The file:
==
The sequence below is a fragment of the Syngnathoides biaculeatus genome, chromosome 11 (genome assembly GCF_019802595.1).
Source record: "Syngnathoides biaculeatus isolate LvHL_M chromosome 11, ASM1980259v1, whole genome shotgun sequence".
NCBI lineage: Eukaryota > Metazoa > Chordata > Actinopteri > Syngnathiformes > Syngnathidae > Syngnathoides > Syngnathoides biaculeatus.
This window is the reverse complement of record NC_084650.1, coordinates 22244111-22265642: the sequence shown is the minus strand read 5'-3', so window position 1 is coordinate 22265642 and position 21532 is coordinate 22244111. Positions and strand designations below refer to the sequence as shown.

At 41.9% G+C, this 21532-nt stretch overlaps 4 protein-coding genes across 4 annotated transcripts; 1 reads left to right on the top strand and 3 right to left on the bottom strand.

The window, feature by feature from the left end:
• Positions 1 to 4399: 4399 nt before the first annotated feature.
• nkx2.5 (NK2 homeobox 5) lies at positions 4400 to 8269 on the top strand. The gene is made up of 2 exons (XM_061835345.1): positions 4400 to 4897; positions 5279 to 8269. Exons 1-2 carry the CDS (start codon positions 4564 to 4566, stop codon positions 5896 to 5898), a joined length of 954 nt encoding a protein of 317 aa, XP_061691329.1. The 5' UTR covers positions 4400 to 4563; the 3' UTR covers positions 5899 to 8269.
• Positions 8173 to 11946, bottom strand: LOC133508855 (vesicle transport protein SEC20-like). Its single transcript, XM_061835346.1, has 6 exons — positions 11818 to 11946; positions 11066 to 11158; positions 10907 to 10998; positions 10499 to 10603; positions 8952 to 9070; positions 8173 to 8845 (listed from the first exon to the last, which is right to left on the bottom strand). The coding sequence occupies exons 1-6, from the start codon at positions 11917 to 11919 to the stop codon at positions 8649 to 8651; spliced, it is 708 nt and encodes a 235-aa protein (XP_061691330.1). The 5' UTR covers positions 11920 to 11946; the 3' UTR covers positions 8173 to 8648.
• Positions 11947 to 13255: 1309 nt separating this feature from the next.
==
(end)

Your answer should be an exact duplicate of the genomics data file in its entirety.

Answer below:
The sequence below is a fragment of the Syngnathoides biaculeatus genome, chromosome 11 (genome assembly GCF_019802595.1).
Source record: "Syngnathoides biaculeatus isolate LvHL_M chromosome 11, ASM1980259v1, whole genome shotgun sequence".
NCBI lineage: Eukaryota > Metazoa > Chordata > Actinopteri > Syngnathiformes > Syngnathidae > Syngnathoides > Syngnathoides biaculeatus.
This window is the reverse complement of record NC_084650.1, coordinates 22244111-22265642: the sequence shown is the minus strand read 5'-3', so window position 1 is coordinate 22265642 and position 21532 is coordinate 22244111. Positions and strand designations below refer to the sequence as shown.

At 41.9% G+C, this 21532-nt stretch overlaps 4 protein-coding genes across 4 annotated transcripts; 1 reads left to right on the top strand and 3 right to left on the bottom strand.

The window, feature by feature from the left end:
• Positions 1 to 4399: 4399 nt before the first annotated feature.
• nkx2.5 (NK2 homeobox 5) lies at positions 4400 to 8269 on the top strand. The gene is made up of 2 exons (XM_061835345.1): positions 4400 to 4897; positions 5279 to 8269. Exons 1-2 carry the CDS (start codon positions 4564 to 4566, stop codon positions 5896 to 5898), a joined length of 954 nt encoding a protein of 317 aa, XP_061691329.1. The 5' UTR covers positions 4400 to 4563; the 3' UTR covers positions 5899 to 8269.
• Positions 8173 to 11946, bottom strand: LOC133508855 (vesicle transport protein SEC20-like). Its single transcript, XM_061835346.1, has 6 exons — positions 11818 to 11946; positions 11066 to 11158; positions 10907 to 10998; positions 10499 to 10603; positions 8952 to 9070; positions 8173 to 8845 (listed from the first exon to the last, which is right to left on the bottom strand). The coding sequence occupies exons 1-6, from the start codon at positions 11917 to 11919 to the stop codon at positions 8649 to 8651; spliced, it is 708 nt and encodes a 235-aa protein (XP_061691330.1). The 5' UTR covers positions 11920 to 11946; the 3' UTR covers positions 8173 to 8648.
• Positions 11947 to 13255: 1309 nt separating this feature from the next.